Jonny Appleseed, by Joshua Whitehead

Joshua Whitehead (he/him) is a Two-Spirit, Oji-nêhiyaw member of Peguis First Nation (Treaty 1). He is currently a Ph.D. candidate, lecturer, and Killam scholar at the University of Calgary where he studies Indigenous literatures and cultures with a focus on gender and sexuality. His dissertation, tentatively titled “Feral Fatalisms,” is a hybrid narrative of theory, essay, and non-fiction that interrogates the role of “ferality” inherent within Indigenous ways of being (with a strong focus on nêhiyawewin). He is the author of Full-metal Indigiqueer (Talonbooks 2017) which was shortlisted for the inaugural Indigenous Voices Award and the Stephan G. Stephansson Award for Poetry. He is also the author of Jonny Appleseed (Arsenal Pulp Press 2018) which was long listed for the Giller Prize, shortlisted for the Indigenous Voices Award, the Governor General’s Literary Award, the Amazon Canada First Novel Award, the Carol Shields Winnipeg Book Award, and won the Lambda Literary Award for Gay Fiction and the Georges Bugnet Award for Fiction. Whitehead is currently working on a third manuscript titled, Making Love with the Land to be published with Knopf Canada, which explores the intersections of Indigeneity, queerness, and, most prominently, mental health through a nêhiyaw lens. He recently published Love After the End: Two-Spirit Utopias and Dystopias (Arsenal Pulp Press, 2021). You can find his work published widely in such venues as Prairie Fire, CV2, EVENT, Arc Poetry Magazine, The Fiddlehead, Grain, CNQ, Write, and Red Rising Magazine.

Jonny Appleseed © Joshua Whitehead

Excerpt chosen and translated to Spanish by Sophie M. Lavoie

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I have this recurring dream where I’m standing on the shore of this ocean. The sky is dark at the edges but lit by the glow of the city behind me. The water is a rich black-blue in colour and when it washes over my feet I see all sorts of things in it: mud, grass, even blood. The tide is retreating—there are dead fish, aluminum cans, and metal bolts lying in the wet sand, which shine in the glaring light of the city. But the water is not calm—it retreats only to get momentum. And the sea foam is no precious Grecian thing—the froth bubbles balck with grit and oil, burning holes in the land. As the waters retreat farther, I see a dark wave rising on the horizon. Every ounce of the ocean’s strength is contained within it. And the city is panicking now— I hear air horns and blackouts and screams as loud as bombs.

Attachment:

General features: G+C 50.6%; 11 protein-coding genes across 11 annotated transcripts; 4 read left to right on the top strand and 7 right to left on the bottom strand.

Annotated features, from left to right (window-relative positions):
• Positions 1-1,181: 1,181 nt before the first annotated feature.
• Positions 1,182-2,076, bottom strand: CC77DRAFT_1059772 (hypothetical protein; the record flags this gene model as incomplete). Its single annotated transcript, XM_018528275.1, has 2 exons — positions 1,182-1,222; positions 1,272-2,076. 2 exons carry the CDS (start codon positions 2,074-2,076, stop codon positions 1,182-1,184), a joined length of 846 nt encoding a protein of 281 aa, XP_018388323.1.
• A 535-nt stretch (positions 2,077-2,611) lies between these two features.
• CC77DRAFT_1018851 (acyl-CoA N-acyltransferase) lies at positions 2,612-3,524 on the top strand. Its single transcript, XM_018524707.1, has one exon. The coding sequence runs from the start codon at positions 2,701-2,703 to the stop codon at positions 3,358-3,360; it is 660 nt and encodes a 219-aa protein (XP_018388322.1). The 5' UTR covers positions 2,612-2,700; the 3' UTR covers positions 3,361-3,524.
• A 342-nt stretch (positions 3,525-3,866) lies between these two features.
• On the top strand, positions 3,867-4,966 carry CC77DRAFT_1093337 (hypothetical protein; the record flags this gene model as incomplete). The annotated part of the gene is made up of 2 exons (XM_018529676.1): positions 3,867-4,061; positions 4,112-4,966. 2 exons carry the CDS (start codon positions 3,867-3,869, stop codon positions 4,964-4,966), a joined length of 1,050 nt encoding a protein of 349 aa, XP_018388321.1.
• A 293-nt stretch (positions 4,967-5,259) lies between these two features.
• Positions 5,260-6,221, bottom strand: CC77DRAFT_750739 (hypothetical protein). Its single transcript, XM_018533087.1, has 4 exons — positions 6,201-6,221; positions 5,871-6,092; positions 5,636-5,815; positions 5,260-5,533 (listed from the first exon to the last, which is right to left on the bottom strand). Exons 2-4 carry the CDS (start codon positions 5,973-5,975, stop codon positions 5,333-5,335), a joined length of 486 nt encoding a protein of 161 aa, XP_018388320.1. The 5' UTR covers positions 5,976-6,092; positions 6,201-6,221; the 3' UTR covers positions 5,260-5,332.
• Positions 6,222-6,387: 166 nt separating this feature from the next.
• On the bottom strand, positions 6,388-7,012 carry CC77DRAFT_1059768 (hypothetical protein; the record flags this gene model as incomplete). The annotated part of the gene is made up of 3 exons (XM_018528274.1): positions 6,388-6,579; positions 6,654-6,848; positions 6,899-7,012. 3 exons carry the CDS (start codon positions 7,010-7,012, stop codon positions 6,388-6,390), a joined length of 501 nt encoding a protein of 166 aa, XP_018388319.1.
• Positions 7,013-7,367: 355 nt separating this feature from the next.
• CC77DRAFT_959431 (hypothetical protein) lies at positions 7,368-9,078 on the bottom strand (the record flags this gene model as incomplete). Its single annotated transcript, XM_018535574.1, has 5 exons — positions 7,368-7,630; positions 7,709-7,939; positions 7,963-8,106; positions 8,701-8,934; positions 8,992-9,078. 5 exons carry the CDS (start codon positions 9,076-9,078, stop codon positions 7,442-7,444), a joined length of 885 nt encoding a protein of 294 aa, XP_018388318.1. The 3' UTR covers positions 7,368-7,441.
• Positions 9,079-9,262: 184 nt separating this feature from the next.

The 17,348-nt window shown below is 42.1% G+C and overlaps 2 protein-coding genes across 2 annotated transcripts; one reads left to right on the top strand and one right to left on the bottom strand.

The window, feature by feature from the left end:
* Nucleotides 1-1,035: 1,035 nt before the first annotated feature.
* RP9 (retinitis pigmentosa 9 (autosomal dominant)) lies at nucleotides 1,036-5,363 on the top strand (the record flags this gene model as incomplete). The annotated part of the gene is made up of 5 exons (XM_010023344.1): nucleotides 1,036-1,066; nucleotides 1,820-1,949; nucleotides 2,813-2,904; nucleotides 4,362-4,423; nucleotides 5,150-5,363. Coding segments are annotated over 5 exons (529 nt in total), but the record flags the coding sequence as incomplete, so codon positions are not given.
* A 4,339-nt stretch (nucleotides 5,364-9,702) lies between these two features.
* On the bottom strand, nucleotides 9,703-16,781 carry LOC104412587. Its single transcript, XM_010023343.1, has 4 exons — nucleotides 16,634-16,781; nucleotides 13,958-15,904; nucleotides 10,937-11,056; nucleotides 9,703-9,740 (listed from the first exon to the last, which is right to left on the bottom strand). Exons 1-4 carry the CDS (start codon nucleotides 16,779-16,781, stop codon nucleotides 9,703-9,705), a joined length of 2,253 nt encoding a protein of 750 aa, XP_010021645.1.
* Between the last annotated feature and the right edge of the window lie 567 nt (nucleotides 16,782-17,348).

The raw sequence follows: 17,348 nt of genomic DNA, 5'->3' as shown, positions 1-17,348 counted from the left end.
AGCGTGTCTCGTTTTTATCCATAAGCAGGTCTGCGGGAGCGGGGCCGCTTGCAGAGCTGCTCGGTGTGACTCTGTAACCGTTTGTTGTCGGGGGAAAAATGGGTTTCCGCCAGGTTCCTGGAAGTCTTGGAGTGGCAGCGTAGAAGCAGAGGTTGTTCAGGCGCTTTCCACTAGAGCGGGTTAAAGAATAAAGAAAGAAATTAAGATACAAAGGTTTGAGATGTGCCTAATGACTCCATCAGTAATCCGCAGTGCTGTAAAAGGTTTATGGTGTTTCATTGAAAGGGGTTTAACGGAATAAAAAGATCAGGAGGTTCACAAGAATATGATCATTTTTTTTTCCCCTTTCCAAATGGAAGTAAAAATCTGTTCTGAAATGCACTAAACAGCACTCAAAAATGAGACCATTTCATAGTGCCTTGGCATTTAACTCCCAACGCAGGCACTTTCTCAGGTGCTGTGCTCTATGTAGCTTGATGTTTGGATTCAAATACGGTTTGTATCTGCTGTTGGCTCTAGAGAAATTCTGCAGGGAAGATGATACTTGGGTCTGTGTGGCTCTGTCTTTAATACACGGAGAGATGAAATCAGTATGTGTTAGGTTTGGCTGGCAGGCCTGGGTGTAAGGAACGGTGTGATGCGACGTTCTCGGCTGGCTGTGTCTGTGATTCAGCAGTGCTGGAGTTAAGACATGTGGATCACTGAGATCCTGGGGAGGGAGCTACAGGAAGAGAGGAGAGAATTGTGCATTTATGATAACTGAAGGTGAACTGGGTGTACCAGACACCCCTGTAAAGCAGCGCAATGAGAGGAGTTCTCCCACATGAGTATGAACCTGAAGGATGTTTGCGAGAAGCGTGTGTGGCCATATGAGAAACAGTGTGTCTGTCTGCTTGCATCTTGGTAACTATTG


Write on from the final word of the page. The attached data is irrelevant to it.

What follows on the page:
And there I am—a lone brown boy naked on the precipice of the end of the world, the soles of my feet burning in the residue of an angry beach. Turtles scurry between my legs and become boulders on the sand holding steady onto their own. I hear the doom song of orca, wolves, and bears all around me—the cacophonous cry of an animal feeling death like the texture of gauze sticky with blood and stone. A multitude of birds take flight towards the wave, carrying sticks, grass, and little rodents in their claws. They are going to fly over the crest and make a new home—somewhere over there, in the distant west. Suddenly a large bird, an eagle perhaps, digs its talons into my clavicles and lifts me into the sky. But it doesn’t hurt, as there are grooves in my bones, grommets even, for these claws to fit. I am like a toy in an arcade machine being lifted by a claw. And the higher we go, the colder it gets, so I climb onto its back and nestle in its feathers.

The great wave is nearing and the great skies are now red from a silhouetted sun, flashing lightning. Rain, hail and winds peck at our faces, but we push on through the storm. The wave is higher than we expected. The great bird won’t make it — it’ll have to pierce through the crest of the wave. The winds are strong enough now that they yank out my hair and scoop out handfuls of feathers from the bird. We are weathered and worn—both of us bleeding in the sky. And I decide, if we are both to live, that I must shield the bird from the impact of the wave. So I climb higher up on its back and wrap my torso around its head, tuck my legs beneath its stout neck, pull my body tight against its, then lean in and whisper, with gentle kisses, “It’s okay, it’s okay”.

It’s okay.

Then with a great flap of its wings, we shoot through the crest of the wave. The coldness of the water stings my flesh, the pressure and force rips open my back as if it were a zipper, and the debris that churns inside the wave bruises our tired bodies. We emerge on the other side of the wave, both a bloody mess—both a sad, scalped sight flying through the sky. We ready ourselves to find a promised land on the other side with the Fur Queen and Whisky Jack waving us home, but instead we see that the water has not calmed, and there are waves as far as the eye can see. The waves are coming—they are here to take back what is rightfully theirs; we are all due—a thunderbird and Nanabush both. 

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